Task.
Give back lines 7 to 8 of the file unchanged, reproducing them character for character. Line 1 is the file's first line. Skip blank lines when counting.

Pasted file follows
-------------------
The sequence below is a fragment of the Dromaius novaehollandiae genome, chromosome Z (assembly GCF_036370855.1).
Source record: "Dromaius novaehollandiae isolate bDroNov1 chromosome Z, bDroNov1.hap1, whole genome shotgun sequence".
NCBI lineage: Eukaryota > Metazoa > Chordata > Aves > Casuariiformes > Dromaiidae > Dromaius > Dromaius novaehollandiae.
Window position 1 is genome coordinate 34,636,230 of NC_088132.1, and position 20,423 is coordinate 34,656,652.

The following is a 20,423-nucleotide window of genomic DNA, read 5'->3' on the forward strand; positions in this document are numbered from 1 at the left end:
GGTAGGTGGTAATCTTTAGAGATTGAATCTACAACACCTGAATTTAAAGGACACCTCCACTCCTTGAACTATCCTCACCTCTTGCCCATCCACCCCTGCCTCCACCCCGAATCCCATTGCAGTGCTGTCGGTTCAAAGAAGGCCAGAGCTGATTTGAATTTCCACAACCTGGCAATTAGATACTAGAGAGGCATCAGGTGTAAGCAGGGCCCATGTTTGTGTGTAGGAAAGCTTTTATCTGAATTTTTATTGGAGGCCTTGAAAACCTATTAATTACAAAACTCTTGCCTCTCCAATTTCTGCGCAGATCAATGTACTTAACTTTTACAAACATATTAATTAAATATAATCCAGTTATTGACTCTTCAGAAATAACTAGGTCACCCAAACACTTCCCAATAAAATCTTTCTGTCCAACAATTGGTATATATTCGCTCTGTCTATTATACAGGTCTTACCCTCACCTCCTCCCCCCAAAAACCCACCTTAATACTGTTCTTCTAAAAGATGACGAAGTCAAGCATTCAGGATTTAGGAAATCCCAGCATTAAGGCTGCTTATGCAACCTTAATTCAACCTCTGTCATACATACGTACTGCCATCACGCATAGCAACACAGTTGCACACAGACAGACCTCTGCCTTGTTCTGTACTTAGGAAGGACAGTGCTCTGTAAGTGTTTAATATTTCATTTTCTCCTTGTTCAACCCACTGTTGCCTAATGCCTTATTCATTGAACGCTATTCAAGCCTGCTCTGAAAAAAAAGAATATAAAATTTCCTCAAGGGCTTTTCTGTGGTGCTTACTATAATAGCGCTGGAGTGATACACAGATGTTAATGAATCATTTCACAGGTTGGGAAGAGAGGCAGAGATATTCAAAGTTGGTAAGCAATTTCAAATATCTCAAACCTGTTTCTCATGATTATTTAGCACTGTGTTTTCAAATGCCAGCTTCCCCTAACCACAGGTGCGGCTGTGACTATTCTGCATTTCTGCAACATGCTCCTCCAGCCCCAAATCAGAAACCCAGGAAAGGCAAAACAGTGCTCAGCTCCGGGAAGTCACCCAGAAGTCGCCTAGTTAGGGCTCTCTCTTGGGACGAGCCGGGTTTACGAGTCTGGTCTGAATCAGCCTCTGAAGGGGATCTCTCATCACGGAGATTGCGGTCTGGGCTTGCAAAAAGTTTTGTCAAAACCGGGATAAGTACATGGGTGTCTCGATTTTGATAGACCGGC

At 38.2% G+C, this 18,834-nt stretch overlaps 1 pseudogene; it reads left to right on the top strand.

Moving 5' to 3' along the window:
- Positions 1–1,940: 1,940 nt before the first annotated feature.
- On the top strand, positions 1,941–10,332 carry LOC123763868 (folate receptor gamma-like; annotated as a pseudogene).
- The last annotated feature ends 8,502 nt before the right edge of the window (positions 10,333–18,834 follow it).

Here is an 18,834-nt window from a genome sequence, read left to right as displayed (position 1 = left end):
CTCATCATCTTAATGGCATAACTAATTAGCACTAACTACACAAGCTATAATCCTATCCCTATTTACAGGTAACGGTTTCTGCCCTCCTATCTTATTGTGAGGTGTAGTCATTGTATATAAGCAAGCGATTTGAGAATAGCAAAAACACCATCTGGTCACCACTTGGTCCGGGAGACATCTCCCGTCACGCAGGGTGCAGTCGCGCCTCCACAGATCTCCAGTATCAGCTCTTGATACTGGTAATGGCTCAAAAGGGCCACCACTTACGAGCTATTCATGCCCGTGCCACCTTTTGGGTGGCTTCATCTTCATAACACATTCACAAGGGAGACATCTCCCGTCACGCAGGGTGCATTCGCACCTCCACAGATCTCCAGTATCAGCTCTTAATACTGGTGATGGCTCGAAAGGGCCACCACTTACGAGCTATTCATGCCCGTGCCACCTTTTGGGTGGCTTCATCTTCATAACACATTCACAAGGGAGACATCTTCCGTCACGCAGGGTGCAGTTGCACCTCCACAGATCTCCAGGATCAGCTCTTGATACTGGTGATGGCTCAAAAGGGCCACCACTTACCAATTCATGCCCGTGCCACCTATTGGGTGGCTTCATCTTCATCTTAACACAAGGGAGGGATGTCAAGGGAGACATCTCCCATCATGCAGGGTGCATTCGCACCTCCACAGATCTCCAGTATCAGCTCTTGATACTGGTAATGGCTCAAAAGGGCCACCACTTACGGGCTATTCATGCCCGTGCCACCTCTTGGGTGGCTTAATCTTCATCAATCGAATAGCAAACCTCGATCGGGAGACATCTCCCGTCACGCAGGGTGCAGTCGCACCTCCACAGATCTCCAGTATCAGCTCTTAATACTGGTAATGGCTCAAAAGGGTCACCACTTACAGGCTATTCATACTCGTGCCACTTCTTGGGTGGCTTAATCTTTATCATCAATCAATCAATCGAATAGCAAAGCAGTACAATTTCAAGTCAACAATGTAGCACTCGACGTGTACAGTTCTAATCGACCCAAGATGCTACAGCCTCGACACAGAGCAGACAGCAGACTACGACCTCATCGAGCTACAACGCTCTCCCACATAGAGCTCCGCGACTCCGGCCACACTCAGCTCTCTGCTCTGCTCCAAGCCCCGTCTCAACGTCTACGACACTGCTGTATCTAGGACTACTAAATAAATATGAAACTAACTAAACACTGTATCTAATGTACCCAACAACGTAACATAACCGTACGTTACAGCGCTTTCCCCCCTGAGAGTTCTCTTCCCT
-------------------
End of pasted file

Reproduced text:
At 38.2% G+C, this 18,834-nt stretch overlaps 1 pseudogene; it reads left to right on the top strand.

Moving 5' to 3' along the window: